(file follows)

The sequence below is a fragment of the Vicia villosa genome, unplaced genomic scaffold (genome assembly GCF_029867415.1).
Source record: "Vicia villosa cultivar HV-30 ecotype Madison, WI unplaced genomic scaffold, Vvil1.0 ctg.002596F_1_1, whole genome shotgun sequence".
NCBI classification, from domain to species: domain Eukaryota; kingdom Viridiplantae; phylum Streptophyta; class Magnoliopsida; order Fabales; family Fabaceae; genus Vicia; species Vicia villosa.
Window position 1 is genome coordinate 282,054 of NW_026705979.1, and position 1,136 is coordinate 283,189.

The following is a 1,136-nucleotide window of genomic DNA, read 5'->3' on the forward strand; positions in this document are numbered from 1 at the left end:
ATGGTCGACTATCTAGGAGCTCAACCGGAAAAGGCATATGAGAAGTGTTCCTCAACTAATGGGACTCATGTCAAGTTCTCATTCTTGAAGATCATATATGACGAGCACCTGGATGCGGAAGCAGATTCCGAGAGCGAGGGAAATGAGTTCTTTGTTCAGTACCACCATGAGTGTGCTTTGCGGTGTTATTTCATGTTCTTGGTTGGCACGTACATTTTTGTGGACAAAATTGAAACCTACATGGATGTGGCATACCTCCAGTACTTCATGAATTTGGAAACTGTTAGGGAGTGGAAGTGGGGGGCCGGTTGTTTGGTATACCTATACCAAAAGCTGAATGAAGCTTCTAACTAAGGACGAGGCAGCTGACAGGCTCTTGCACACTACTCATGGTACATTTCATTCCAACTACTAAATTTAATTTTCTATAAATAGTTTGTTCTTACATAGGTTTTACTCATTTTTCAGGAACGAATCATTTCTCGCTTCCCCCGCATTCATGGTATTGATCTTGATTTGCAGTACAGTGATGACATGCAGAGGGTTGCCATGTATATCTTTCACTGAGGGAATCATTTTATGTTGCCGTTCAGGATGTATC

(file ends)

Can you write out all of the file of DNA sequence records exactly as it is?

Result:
The sequence below is a fragment of the Vicia villosa genome, unplaced genomic scaffold (genome assembly GCF_029867415.1).
Source record: "Vicia villosa cultivar HV-30 ecotype Madison, WI unplaced genomic scaffold, Vvil1.0 ctg.002596F_1_1, whole genome shotgun sequence".
NCBI classification, from domain to species: domain Eukaryota; kingdom Viridiplantae; phylum Streptophyta; class Magnoliopsida; order Fabales; family Fabaceae; genus Vicia; species Vicia villosa.
Window position 1 is genome coordinate 282,054 of NW_026705979.1, and position 1,136 is coordinate 283,189.

The following is a 1,136-nucleotide window of genomic DNA, read 5'->3' on the forward strand; positions in this document are numbered from 1 at the left end:
ATGGTCGACTATCTAGGAGCTCAACCGGAAAAGGCATATGAGAAGTGTTCCTCAACTAATGGGACTCATGTCAAGTTCTCATTCTTGAAGATCATATATGACGAGCACCTGGATGCGGAAGCAGATTCCGAGAGCGAGGGAAATGAGTTCTTTGTTCAGTACCACCATGAGTGTGCTTTGCGGTGTTATTTCATGTTCTTGGTTGGCACGTACATTTTTGTGGACAAAATTGAAACCTACATGGATGTGGCATACCTCCAGTACTTCATGAATTTGGAAACTGTTAGGGAGTGGAAGTGGGGGGCCGGTTGTTTGGTATACCTATACCAAAAGCTGAATGAAGCTTCTAACTAAGGACGAGGCAGCTGACAGGCTCTTGCACACTACTCATGGTACATTTCATTCCAACTACTAAATTTAATTTTCTATAAATAGTTTGTTCTTACATAGGTTTTACTCATTTTTCAGGAACGAATCATTTCTCGCTTCCCCCGCATTCATGGTATTGATCTTGATTTGCAGTACAGTGATGACATGCAGAGGGTTGCCATGTATATCTTTCACTGAGGGAATCATTTTATGTTGCCGTTCAGGATGTATC